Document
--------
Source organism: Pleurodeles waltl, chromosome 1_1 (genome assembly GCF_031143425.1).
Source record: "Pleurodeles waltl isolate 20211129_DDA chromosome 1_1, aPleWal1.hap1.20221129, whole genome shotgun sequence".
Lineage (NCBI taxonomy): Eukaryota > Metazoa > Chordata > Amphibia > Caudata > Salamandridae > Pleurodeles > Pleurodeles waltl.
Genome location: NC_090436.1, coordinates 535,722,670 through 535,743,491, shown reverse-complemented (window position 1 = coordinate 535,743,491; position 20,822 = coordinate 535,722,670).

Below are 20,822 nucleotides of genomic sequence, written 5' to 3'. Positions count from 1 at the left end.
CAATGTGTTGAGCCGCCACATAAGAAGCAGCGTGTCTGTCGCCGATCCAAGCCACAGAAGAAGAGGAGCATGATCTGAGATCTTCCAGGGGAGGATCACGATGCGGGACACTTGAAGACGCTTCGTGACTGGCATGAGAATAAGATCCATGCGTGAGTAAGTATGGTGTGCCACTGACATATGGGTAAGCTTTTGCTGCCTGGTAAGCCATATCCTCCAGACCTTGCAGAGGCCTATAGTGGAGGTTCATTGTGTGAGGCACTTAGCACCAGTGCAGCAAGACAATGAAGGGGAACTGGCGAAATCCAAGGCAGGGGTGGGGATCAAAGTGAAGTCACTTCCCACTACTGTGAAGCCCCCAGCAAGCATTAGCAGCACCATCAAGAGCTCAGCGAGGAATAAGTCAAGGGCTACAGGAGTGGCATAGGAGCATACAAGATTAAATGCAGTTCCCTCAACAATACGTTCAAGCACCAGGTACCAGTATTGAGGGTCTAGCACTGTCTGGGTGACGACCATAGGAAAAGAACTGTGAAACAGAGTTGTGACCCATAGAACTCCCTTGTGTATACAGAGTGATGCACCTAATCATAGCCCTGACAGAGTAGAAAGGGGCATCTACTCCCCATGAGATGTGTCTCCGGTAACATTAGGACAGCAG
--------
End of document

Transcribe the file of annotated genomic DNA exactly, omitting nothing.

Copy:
Source organism: Pleurodeles waltl, chromosome 1_1 (genome assembly GCF_031143425.1).
Source record: "Pleurodeles waltl isolate 20211129_DDA chromosome 1_1, aPleWal1.hap1.20221129, whole genome shotgun sequence".
Lineage (NCBI taxonomy): Eukaryota > Metazoa > Chordata > Amphibia > Caudata > Salamandridae > Pleurodeles > Pleurodeles waltl.
Genome location: NC_090436.1, coordinates 535,722,670 through 535,743,491, shown reverse-complemented (window position 1 = coordinate 535,743,491; position 20,822 = coordinate 535,722,670).

Below are 20,822 nucleotides of genomic sequence, written 5' to 3'. Positions count from 1 at the left end.
CAATGTGTTGAGCCGCCACATAAGAAGCAGCGTGTCTGTCGCCGATCCAAGCCACAGAAGAAGAGGAGCATGATCTGAGATCTTCCAGGGGAGGATCACGATGCGGGACACTTGAAGACGCTTCGTGACTGGCATGAGAATAAGATCCATGCGTGAGTAAGTATGGTGTGCCACTGACATATGGGTAAGCTTTTGCTGCCTGGTAAGCCATATCCTCCAGACCTTGCAGAGGCCTATAGTGGAGGTTCATTGTGTGAGGCACTTAGCACCAGTGCAGCAAGACAATGAAGGGGAACTGGCGAAATCCAAGGCAGGGGTGGGGATCAAAGTGAAGTCACTTCCCACTACTGTGAAGCCCCCAGCAAGCATTAGCAGCACCATCAAGAGCTCAGCGAGGAATAAGTCAAGGGCTACAGGAGTGGCATAGGAGCATACAAGATTAAATGCAGTTCCCTCAACAATACGTTCAAGCACCAGGTACCAGTATTGAGGGTCTAGCACTGTCTGGGTGACGACCATAGGAAAAGAACTGTGAAACAGAGTTGTGACCCATAGAACTCCCTTGTGTATACAGAGTGATGCACCTAATCATAGCCCTGACAGAGTAGAAAGGGGCATCTACTCCCCATGAGATGTGTCTCCGGTAACATTAGGACAGCAG